Nowland’s case has also reignited debate about the use of Tasers in NSW.
Introduced in 2002 as a measure to limit the use of deadly force, Australian Institute of Criminology data shows that, if anything, the number of deaths by shootings have gone up. There have also been several high-profile deaths following their use, most notably Brazilian national Roberto Curti, who died in 2012 after he was Tasered 14 times in what the coroner called “ungoverned, excessive police use of force”.
But anecdotally, civil courts regularly come across claims against police for alleged misuse of Tasers. In 2020, a man with a neurological spinal injury was rushing to catch a train at Blacktown, on his way to a medical appointment.
He was stopped by police checking Opal cards and, court documents obtained by the show, said to one of the officers: “No worries mate just walk with me.”
Details of the claim, later settled out of the court, state that after walking a short distance and trying to pull his wallet out of his pocket, one of the police involved grabbed him by the sleeve.
The man told an officer “not to touch him”, and dropped the wallet. Two police then grabbed him, used capsicum spray, and Tasered him. His Opal card was later found to have a balance of $34.73.
Despite a senior officer later logging an internal document that said the use of the Taser was not justified, the man was charged with resisting police and assaulting police, and failing to produce a ticket for inspection. The charges were later thrown out of court.
But more than anything, it is the oversight of the investigations which has come under the microscope this week.
Set up in 2017 to replace three bodies – the former Police Integrity Commission, the Inspector of the NSW Crime Commission and the policing division of the NSW Ombudsman – the LECC enjoys significant coercive powers and has held a series of public inquiries and reviews into police powers, including over the use of strip searches by officers.
It is examining whether officers used excessive force on a 14-year-old Aboriginal boy who was left with a head injury after an interaction with officers in regional NSW.
But it has also, from its outset, faced funding issues, and in 2019 revealed it only had the resources to investigate about 2 per cent of the complaints it received that year.
“We are, so to speak, drinking from a fire hose,” then chief commissioner Michael Adams QC wrote at the time.
Since then, the volume of complaints to the LECC has only risen. In its most recent annual report, it noted a 52 per cent increase of complaints from the year before, and a 100 per cent increase from three years earlier.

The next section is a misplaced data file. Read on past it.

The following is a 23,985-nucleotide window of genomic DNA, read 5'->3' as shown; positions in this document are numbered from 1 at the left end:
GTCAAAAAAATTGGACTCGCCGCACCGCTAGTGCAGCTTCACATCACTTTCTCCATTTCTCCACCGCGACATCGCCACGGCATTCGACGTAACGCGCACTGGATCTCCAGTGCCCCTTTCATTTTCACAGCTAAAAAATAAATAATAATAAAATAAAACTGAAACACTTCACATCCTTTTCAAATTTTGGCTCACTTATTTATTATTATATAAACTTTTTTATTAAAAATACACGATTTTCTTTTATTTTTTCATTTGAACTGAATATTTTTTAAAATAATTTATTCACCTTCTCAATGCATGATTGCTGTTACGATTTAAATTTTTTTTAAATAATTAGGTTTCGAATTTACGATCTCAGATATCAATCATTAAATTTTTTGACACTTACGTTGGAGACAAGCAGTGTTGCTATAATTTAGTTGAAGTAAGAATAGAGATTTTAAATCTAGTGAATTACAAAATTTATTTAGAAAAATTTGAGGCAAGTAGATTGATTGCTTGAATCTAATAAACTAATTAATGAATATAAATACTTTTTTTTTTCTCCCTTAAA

This week Minns cited the LECC’s presence as giving “a measure of confidence to the public” the police investigation into Nowland’s Tasering would be well-handled. But on the same day, the LECC released a report detailing its own experience handling five years worth of critical incident investigations.
It was not wholly complimentary. Some of its own powers, including the ability to sit in on the interviews with officers subject to investigation were “illusory”.
Almost half of the 157 critical incident investigations over the past five years involved people experiencing a mental health crisis. But the LECC said police training for such situations was “currently extremely limited”.
O’Brien believes that under the LECC “more often than not, the police are left to investigate themselves under their own purview”.
“In the space of five or six years [since the LECC was founded] working on cases against police my experience is that the LECC has reduced its scope and has increased the amount of cases being dealt with by police,” he said.
Lea Drake, a lawyer with decades of experience in criminal and industrial matters, joined the LECC in 2017 as one of its inaugural commissioners, leading a series of investigations for the agency. That five-year period lifted her opinion of the NSW police, not lowered it, despite dealing with “some very bad conduct”.
“I did a lot of defence work involving young people. I didn’t have a bad view of the police, but it was not always good. But the more work I did at LECC the better view I formed, which sounds a bit odd because I came across some very poor conduct,” she said.
“But the co-operation I saw from senior police and also young officers who reported poor conduct, it was indicative of a change from the bad old days.”
Drake by and large believes the LECC has done a good job, but, she said, there were issues. One, for example, was the serious delays to critical incident probes because they were paused when criminal or coronial investigations were launched. That includes Nowland’s, following the charges laid against White.
That means they can be time-consuming affairs. This week the revealed one investigation is still ongoing despite dating back to 2017. Several others from 2018 and 2019 are yet to be resolved. Webb said this week the delays were because cases were “currently either in the criminal courts or before the coroner”.
Drake said one solution was to give matters subject to a critical incident investigation priority in the coroner’s court, “particularly when it involves black deaths in custody”.
“Delays to those matters inhibit the concept of justice and frankness, and removing them also helps remove the suggestion of a cover-up,” she said.
Most crucially though, was her belief the LECC should be able to intervene in those critical incident investigations, as it can with other matters to do with police misconduct.
“The LECC cannot complete or in fact do an investigation until the police have finished theirs. We had to wait. I always thought that inhibits the process and slows things down,” she said. “I never understood it.”